Nairobi-based digital health provider Medbook is set to expand its business in the African market after Zep-Re, commonly known as PTA Reinsurance Company, acquired a 30 percent stake in the company this week, becoming the largest shareholder.
Medbook is optimistic that the new funding will help it scale new heights and better serve large insurance companies and hospitals by strengthening their digital infrastructure. It also sees it as a key enabler to boosting innovation, skills development, capacity building and job creation.
“Innovative strategies such as digital health will form a firm foundation for attaining the ambitious universal health coverage in Africa. However, the successful deployment on a wider scale faces several challenges on the continent such as funding,” said Ms Hope Murera, chief executive of Zep-Re.
“We believe that our partnership will unlock Medbook’s growth potential for its wide-scale deployment in Africa.”
Medbook will also benefit from its other investor, German development finance institution Deg, which provides funds from its upscaling programme that supports innovative business models with high development impact.
This is especially prevalent in addressing the inherent access to quality healthcare in Africa. Collaboration between health, information, communication technology and investors remains essential to improving access to healthcare and the achievement of universal health coverage.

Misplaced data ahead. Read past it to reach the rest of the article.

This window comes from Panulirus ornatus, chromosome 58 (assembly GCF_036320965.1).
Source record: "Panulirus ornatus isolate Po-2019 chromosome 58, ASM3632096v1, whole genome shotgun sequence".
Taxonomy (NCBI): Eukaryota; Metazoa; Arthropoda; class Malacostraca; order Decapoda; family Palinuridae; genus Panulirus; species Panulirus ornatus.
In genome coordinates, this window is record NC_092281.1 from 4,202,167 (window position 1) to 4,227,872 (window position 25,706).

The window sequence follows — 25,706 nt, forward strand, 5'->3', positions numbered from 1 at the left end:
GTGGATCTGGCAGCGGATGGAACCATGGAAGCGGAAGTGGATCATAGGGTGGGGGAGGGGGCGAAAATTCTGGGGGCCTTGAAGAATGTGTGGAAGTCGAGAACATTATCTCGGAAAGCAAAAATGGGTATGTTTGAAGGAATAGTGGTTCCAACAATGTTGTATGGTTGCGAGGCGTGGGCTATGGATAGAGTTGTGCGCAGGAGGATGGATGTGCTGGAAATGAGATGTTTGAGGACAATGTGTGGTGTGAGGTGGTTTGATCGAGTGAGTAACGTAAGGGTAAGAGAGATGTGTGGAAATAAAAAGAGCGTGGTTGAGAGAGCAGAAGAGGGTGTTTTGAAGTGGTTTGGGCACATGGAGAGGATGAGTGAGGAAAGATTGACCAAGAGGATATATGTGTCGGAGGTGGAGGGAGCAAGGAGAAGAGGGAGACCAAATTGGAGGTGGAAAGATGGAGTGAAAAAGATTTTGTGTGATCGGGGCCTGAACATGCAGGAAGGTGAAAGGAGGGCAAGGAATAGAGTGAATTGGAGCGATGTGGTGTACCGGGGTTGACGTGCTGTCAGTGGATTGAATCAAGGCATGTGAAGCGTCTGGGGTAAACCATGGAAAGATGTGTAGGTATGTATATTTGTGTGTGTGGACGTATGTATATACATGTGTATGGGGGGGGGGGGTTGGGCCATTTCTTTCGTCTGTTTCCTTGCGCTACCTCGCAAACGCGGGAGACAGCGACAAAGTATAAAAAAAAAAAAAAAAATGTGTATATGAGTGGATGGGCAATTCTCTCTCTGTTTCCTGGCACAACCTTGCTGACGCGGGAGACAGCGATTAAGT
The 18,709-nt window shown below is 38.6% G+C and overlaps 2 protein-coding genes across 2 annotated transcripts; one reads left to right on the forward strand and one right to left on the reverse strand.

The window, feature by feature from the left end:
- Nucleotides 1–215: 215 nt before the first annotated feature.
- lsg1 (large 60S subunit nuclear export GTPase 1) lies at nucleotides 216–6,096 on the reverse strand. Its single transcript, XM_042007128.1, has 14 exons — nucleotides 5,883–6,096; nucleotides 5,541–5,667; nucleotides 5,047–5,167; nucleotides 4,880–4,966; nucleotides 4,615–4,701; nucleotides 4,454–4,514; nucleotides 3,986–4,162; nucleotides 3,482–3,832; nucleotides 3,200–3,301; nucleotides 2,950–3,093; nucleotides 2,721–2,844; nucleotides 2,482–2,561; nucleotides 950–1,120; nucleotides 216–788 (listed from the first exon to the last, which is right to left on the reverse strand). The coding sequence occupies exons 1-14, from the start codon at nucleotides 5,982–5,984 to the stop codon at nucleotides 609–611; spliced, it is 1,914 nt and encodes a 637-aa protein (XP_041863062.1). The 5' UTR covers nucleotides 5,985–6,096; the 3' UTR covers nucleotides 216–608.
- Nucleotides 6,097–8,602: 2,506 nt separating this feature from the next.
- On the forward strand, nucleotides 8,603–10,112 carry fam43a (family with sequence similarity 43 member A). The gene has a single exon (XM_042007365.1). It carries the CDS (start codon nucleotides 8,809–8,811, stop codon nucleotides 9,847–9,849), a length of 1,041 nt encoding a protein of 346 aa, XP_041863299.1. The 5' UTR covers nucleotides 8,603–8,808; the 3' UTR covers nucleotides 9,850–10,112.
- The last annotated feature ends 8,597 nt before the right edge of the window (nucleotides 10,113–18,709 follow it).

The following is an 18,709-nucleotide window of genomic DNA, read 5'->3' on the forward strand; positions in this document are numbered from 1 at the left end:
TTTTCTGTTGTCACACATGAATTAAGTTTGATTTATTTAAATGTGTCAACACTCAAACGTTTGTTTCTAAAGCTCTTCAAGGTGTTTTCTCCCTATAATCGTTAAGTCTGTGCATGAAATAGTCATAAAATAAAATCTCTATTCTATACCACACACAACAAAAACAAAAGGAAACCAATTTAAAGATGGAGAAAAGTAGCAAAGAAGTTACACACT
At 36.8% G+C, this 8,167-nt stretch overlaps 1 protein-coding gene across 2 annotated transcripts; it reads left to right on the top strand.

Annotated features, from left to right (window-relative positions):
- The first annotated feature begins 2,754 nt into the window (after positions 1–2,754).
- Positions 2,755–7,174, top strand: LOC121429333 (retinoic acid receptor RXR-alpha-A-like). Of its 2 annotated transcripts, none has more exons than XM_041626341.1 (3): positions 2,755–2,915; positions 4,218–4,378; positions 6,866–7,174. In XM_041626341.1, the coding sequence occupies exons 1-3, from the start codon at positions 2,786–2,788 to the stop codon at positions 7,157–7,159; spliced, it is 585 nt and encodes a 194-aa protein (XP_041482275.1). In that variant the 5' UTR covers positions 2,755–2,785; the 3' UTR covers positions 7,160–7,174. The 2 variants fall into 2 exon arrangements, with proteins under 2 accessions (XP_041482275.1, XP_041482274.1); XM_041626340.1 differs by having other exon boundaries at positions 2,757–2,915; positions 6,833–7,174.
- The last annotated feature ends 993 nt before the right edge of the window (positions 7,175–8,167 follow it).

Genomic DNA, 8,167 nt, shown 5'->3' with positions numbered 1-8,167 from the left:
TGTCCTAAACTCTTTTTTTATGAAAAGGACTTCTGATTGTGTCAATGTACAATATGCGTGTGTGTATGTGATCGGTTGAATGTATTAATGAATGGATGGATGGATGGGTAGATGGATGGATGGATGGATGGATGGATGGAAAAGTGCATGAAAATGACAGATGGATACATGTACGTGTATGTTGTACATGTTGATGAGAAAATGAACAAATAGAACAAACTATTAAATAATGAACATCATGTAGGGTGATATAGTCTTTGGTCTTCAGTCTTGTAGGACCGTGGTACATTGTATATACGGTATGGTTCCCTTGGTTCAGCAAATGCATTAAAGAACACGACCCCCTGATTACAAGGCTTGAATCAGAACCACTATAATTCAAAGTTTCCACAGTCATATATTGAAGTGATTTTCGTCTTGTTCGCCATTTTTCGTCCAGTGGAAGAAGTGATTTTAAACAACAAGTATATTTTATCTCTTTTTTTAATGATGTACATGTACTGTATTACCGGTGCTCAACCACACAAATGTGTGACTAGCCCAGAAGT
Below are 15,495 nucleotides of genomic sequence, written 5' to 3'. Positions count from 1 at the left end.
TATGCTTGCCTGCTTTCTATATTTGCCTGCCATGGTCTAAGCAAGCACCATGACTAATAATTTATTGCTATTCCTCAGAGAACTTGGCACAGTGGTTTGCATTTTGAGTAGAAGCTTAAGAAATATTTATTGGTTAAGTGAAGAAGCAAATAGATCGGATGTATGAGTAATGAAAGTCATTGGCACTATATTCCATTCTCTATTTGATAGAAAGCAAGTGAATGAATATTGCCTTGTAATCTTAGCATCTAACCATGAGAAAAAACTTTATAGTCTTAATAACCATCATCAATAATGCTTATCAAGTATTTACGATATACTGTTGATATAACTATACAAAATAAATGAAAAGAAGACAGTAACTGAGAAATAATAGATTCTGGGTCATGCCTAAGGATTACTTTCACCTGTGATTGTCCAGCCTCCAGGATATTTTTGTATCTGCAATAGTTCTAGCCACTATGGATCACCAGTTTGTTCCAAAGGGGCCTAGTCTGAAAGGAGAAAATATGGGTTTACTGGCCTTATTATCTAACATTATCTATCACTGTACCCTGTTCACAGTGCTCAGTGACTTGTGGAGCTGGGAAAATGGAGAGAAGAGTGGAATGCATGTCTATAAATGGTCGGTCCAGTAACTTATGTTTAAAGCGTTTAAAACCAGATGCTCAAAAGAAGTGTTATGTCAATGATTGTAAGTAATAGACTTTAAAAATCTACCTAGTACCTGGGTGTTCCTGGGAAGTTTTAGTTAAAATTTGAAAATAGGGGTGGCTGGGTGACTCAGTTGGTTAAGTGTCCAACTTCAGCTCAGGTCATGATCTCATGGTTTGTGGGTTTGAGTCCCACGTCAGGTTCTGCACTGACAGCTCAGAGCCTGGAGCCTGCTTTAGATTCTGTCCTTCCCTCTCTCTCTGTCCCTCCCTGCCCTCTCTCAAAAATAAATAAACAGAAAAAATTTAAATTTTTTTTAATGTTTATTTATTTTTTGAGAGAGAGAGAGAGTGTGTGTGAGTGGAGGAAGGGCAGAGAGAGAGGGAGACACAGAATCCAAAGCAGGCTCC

“We are excited to close this investment with ZEP-RE and DEG, and we are confident that their investments will foster digital inclusion by increasing access to reliable and quality claims management systems and health management systems to both insurance companies and hospitals,” said Dr Polly Okello, CEO of Medbook.
Petra Kotte, head of Deg’s banking and German business division told Digital Business Africa is witnessing a significant acceleration in digital healthcare transformation and time had come for financiers to support the ecosystem.
“We want to improve the entire health value chain, from patient to doctor and hospital to (re)insurance. The service with a web-based digital data platform contributes to a more efficient health and insurance sector,” he noted.
Medbook runs Mediclaim, an end-to-end insurance claims management software solution that enables health service providers to efficiently process health insurance claims and insurance companies to receive claims on a real time basis.
Claims’ submission and processing using Medbook is paperless which significantly reduces costs of mailing claims which could also lead to lost claims. The software relies on machine learning to detect fraud incidences that have plagued the medical insurance industry.
It has also developed Med360+, an online health management system that can be used in clinics, private practices, health centers and large-scale hospitals to manage the entire patient journey from registration to discharge.
Currently, it has been rolled out in over 250 health facilities across Africa.